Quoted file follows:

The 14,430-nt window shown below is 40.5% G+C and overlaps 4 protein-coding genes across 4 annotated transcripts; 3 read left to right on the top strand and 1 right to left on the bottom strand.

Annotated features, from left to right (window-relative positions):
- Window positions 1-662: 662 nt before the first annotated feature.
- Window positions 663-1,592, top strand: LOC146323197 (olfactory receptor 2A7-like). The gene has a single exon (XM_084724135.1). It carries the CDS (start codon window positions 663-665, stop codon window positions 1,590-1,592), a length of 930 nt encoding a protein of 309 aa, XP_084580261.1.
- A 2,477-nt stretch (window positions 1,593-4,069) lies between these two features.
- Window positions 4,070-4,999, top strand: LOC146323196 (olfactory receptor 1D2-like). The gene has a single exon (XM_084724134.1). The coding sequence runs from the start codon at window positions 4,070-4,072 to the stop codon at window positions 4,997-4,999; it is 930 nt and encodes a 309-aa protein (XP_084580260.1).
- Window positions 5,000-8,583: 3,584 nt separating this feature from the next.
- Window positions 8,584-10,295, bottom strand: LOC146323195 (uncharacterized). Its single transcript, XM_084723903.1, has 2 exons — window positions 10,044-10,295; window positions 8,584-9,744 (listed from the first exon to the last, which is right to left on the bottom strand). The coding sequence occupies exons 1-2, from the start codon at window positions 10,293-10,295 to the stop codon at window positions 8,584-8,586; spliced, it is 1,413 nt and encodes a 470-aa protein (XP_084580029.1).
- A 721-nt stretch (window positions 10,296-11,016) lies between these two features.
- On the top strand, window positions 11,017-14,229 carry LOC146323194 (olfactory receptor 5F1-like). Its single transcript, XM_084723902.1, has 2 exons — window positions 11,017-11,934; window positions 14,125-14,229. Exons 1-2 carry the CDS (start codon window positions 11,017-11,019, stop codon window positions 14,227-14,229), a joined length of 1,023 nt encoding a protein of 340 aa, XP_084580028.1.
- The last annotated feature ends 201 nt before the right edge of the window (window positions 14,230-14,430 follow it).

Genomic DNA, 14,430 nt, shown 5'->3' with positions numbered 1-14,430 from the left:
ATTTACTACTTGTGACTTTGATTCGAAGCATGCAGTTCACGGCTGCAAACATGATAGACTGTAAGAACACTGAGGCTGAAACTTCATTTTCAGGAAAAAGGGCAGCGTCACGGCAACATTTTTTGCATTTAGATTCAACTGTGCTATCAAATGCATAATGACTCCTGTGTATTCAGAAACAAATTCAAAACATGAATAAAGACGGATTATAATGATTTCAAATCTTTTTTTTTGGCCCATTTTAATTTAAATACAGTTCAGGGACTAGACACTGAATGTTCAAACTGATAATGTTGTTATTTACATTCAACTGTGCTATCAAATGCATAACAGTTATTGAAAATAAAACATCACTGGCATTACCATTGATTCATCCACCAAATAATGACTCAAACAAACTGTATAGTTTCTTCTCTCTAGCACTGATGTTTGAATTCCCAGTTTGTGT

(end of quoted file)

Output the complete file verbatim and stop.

The 14,430-nt window shown below is 40.5% G+C and overlaps 4 protein-coding genes across 4 annotated transcripts; 3 read left to right on the top strand and 1 right to left on the bottom strand.

Annotated features, from left to right (window-relative positions):
- Window positions 1-662: 662 nt before the first annotated feature.
- Window positions 663-1,592, top strand: LOC146323197 (olfactory receptor 2A7-like). The gene has a single exon (XM_084724135.1). It carries the CDS (start codon window positions 663-665, stop codon window positions 1,590-1,592), a length of 930 nt encoding a protein of 309 aa, XP_084580261.1.
- A 2,477-nt stretch (window positions 1,593-4,069) lies between these two features.
- Window positions 4,070-4,999, top strand: LOC146323196 (olfactory receptor 1D2-like). The gene has a single exon (XM_084724134.1). The coding sequence runs from the start codon at window positions 4,070-4,072 to the stop codon at window positions 4,997-4,999; it is 930 nt and encodes a 309-aa protein (XP_084580260.1).
- Window positions 5,000-8,583: 3,584 nt separating this feature from the next.
- Window positions 8,584-10,295, bottom strand: LOC146323195 (uncharacterized). Its single transcript, XM_084723903.1, has 2 exons — window positions 10,044-10,295; window positions 8,584-9,744 (listed from the first exon to the last, which is right to left on the bottom strand). The coding sequence occupies exons 1-2, from the start codon at window positions 10,293-10,295 to the stop codon at window positions 8,584-8,586; spliced, it is 1,413 nt and encodes a 470-aa protein (XP_084580029.1).
- A 721-nt stretch (window positions 10,296-11,016) lies between these two features.
- On the top strand, window positions 11,017-14,229 carry LOC146323194 (olfactory receptor 5F1-like). Its single transcript, XM_084723902.1, has 2 exons — window positions 11,017-11,934; window positions 14,125-14,229. Exons 1-2 carry the CDS (start codon window positions 11,017-11,019, stop codon window positions 14,227-14,229), a joined length of 1,023 nt encoding a protein of 340 aa, XP_084580028.1.
- The last annotated feature ends 201 nt before the right edge of the window (window positions 14,230-14,430 follow it).

Genomic DNA, 14,430 nt, shown 5'->3' with positions numbered 1-14,430 from the left:
ATTTACTACTTGTGACTTTGATTCGAAGCATGCAGTTCACGGCTGCAAACATGATAGACTGTAAGAACACTGAGGCTGAAACTTCATTTTCAGGAAAAAGGGCAGCGTCACGGCAACATTTTTTGCATTTAGATTCAACTGTGCTATCAAATGCATAATGACTCCTGTGTATTCAGAAACAAATTCAAAACATGAATAAAGACGGATTATAATGATTTCAAATCTTTTTTTTTGGCCCATTTTAATTTAAATACAGTTCAGGGACTAGACACTGAATGTTCAAACTGATAATGTTGTTATTTACATTCAACTGTGCTATCAAATGCATAACAGTTATTGAAAATAAAACATCACTGGCATTACCATTGATTCATCCACCAAATAATGACTCAAACAAACTGTATAGTTTCTTCTCTCTAGCACTGATGTTTGAATTCCCAGTTTGTGT